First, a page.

Work and more work. Grocery shopping. Car repairs. Cello lessons with Roger; yoga with Angie; and volunteering at the thrift shop every Saturday. Welcome to your overstuffed world. Your busy-bee life scurrying from one activity to another may have become so automatic that you feel that’s the way you’re supposed to live.
While you may think your o-so-busy schedule goes a long way in proving just how ambitious and skillful you all are, it instead goes a long way to prove just how crappy you can be at a lot of little things. Put another way, if you spread yourself too thin by trying to accomplish or excel at an unrealistic amount of things, you’ll usually end up getting really good at and accomplishing very little.
It’s also a ripe breeding ground for stress and anxiety.
This series of articles is aimed at helping you alleviate stress and anxiety in your life while pumping up ambition by showing you doing less can actually accomplish much more. For real! You’ll learn the dangers of spreading yourself too thin, how to weed out unnecessary activities and how to switch your focus to things that really matter.
You’ll then see how it’s beneficial and incredibly possible to accomplish the goals you want to accomplish without spinning in stressful circles with too much to do and no real direction. Sounds good? Let’s roll.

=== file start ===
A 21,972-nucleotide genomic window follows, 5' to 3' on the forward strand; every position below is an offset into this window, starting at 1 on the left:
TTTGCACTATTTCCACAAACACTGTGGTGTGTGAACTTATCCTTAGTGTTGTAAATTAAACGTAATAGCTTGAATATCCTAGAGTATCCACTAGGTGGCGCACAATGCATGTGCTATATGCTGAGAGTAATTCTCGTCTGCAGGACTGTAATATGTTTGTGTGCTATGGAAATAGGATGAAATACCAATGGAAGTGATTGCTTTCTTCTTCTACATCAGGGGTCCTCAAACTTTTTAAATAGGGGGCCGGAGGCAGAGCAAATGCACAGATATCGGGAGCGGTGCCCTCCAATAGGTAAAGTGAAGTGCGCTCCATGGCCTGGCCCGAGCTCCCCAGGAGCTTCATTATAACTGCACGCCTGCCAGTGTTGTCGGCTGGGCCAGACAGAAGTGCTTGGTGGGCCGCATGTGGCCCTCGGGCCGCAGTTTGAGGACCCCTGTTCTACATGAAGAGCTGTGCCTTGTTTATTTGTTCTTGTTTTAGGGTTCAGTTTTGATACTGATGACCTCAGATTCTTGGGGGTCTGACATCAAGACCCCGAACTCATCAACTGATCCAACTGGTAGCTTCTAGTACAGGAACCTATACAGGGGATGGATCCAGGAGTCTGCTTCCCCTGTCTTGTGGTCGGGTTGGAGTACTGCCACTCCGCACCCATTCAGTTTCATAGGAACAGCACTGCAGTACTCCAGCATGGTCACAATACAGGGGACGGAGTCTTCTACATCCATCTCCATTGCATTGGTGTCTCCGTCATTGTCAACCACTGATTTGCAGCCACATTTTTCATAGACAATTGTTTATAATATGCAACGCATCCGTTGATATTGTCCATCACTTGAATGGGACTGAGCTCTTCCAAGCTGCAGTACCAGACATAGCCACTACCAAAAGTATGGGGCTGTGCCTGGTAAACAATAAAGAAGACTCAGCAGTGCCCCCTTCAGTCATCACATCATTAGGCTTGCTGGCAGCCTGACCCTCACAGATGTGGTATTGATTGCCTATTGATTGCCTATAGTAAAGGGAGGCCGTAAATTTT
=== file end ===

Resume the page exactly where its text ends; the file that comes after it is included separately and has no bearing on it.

Think of your life as a garden. When you start cramming all types of flowers mixed with vegetables mixed with cactus mixed with trees in too little space with too little nourishment it’s not going to go too well. You end up with a garden so confused and overwrought that the only thing that thrives may be the weeds.
Don’t let your life become a miserable weed patch. The first step to preventing that patch can be figuring out what ambition really is.
What is ambition, anyway?
Part of the problem is the whole concept of ambition, or what many people think it means versus what it really is. One of the definitions of ambition is simply “the desire to achieve a particular end.”
We also learn, and society tends to focus on, an alternative definition that says ambition is “an ardent desire for rank, fame or power.” In the modern world, that rank, fame and power comes from titles like “Super Boss” and “Renaissance Woman” and “Guy Who Can Do Everything.” OK, perhaps no one really uses the title “Renaissance Woman,” but you get the idea.
Go back to the age-old concept that being a jack-of-all-trades makes you master of none. Herein lies your garden packed with weeds and slouching with half-grown stems that never have the energy to blossom.
It’s not your fault. Society has become a major impetus in this unhealthy and anxiety-ridden push that expects you to accomplish extra-ordinary amounts of stuff all in the name of ambition.
After all, how ambitious can you be if you actually have time to do what you feel like doing instead of the next item up on your schedule? Another fallacy says if your schedule is not packed to the hilt, perhaps you are not well-liked enough or popular enough or caring enough to have invitations for zillions of things to do.
Ambition has come to be defined in today’s day and age by doing more, more and more. The outcome is often enjoying and accomplishing less, less and less.
Enter the bucket list